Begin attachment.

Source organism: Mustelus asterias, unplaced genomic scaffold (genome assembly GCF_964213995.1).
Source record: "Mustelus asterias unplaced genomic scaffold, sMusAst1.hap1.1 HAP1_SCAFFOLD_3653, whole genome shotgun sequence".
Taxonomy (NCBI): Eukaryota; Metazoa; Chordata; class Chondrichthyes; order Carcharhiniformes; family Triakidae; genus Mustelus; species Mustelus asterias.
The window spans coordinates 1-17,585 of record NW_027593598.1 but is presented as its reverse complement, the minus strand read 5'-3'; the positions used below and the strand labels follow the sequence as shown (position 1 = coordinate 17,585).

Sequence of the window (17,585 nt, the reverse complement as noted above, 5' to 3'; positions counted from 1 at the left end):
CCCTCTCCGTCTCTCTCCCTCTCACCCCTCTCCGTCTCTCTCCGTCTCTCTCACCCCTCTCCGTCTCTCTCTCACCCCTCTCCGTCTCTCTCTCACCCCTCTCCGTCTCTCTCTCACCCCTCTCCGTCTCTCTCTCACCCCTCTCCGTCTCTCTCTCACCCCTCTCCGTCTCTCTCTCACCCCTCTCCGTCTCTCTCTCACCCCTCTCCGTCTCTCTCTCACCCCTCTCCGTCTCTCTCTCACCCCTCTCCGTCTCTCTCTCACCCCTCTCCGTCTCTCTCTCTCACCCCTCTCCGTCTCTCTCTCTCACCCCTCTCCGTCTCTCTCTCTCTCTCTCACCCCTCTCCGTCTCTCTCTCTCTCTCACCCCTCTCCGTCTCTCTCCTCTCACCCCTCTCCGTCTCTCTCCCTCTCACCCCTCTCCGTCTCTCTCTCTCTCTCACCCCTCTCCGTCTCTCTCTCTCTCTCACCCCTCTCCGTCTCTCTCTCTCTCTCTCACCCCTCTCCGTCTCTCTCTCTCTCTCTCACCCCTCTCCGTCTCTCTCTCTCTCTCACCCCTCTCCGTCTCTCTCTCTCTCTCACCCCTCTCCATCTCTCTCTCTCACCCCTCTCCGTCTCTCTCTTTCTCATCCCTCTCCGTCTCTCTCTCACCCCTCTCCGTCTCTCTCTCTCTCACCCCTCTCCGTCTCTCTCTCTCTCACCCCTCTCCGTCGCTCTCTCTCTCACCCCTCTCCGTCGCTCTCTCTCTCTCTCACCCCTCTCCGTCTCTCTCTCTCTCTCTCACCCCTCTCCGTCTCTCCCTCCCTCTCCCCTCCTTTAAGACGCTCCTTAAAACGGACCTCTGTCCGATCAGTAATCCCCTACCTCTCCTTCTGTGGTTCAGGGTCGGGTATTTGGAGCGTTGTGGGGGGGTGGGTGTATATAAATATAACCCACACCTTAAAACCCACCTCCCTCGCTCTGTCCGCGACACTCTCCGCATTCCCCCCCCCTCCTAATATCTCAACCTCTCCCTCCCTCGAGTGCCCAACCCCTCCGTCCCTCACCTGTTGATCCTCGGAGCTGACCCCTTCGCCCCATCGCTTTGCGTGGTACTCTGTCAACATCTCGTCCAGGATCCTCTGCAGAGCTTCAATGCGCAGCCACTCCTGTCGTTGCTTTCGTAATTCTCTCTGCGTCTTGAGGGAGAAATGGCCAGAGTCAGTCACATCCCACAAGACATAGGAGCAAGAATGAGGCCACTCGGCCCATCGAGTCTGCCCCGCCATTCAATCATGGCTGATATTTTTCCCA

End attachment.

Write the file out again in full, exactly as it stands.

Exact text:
Source organism: Mustelus asterias, unplaced genomic scaffold (genome assembly GCF_964213995.1).
Source record: "Mustelus asterias unplaced genomic scaffold, sMusAst1.hap1.1 HAP1_SCAFFOLD_3653, whole genome shotgun sequence".
Taxonomy (NCBI): Eukaryota; Metazoa; Chordata; class Chondrichthyes; order Carcharhiniformes; family Triakidae; genus Mustelus; species Mustelus asterias.
The window spans coordinates 1-17,585 of record NW_027593598.1 but is presented as its reverse complement, the minus strand read 5'-3'; the positions used below and the strand labels follow the sequence as shown (position 1 = coordinate 17,585).

Sequence of the window (17,585 nt, the reverse complement as noted above, 5' to 3'; positions counted from 1 at the left end):
CCCTCTCCGTCTCTCTCCCTCTCACCCCTCTCCGTCTCTCTCCGTCTCTCTCACCCCTCTCCGTCTCTCTCTCACCCCTCTCCGTCTCTCTCTCACCCCTCTCCGTCTCTCTCTCACCCCTCTCCGTCTCTCTCTCACCCCTCTCCGTCTCTCTCTCACCCCTCTCCGTCTCTCTCTCACCCCTCTCCGTCTCTCTCTCACCCCTCTCCGTCTCTCTCTCACCCCTCTCCGTCTCTCTCTCACCCCTCTCCGTCTCTCTCTCACCCCTCTCCGTCTCTCTCTCTCACCCCTCTCCGTCTCTCTCTCTCACCCCTCTCCGTCTCTCTCTCTCTCTCTCACCCCTCTCCGTCTCTCTCTCTCTCTCACCCCTCTCCGTCTCTCTCCTCTCACCCCTCTCCGTCTCTCTCCCTCTCACCCCTCTCCGTCTCTCTCTCTCTCTCACCCCTCTCCGTCTCTCTCTCTCTCTCACCCCTCTCCGTCTCTCTCTCTCTCTCTCACCCCTCTCCGTCTCTCTCTCTCTCTCTCACCCCTCTCCGTCTCTCTCTCTCTCTCACCCCTCTCCGTCTCTCTCTCTCTCTCACCCCTCTCCATCTCTCTCTCTCACCCCTCTCCGTCTCTCTCTTTCTCATCCCTCTCCGTCTCTCTCTCACCCCTCTCCGTCTCTCTCTCTCTCACCCCTCTCCGTCTCTCTCTCTCTCACCCCTCTCCGTCGCTCTCTCTCTCACCCCTCTCCGTCGCTCTCTCTCTCTCTCACCCCTCTCCGTCTCTCTCTCTCTCTCTCACCCCTCTCCGTCTCTCCCTCCCTCTCCCCTCCTTTAAGACGCTCCTTAAAACGGACCTCTGTCCGATCAGTAATCCCCTACCTCTCCTTCTGTGGTTCAGGGTCGGGTATTTGGAGCGTTGTGGGGGGGTGGGTGTATATAAATATAACCCACACCTTAAAACCCACCTCCCTCGCTCTGTCCGCGACACTCTCCGCATTCCCCCCCCCTCCTAATATCTCAACCTCTCCCTCCCTCGAGTGCCCAACCCCTCCGTCCCTCACCTGTTGATCCTCGGAGCTGACCCCTTCGCCCCATCGCTTTGCGTGGTACTCTGTCAACATCTCGTCCAGGATCCTCTGCAGAGCTTCAATGCGCAGCCACTCCTGTCGTTGCTTTCGTAATTCTCTCTGCGTCTTGAGGGAGAAATGGCCAGAGTCAGTCACATCCCACAAGACATAGGAGCAAGAATGAGGCCACTCGGCCCATCGAGTCTGCCCCGCCATTCAATCATGGCTGATATTTTTCCCA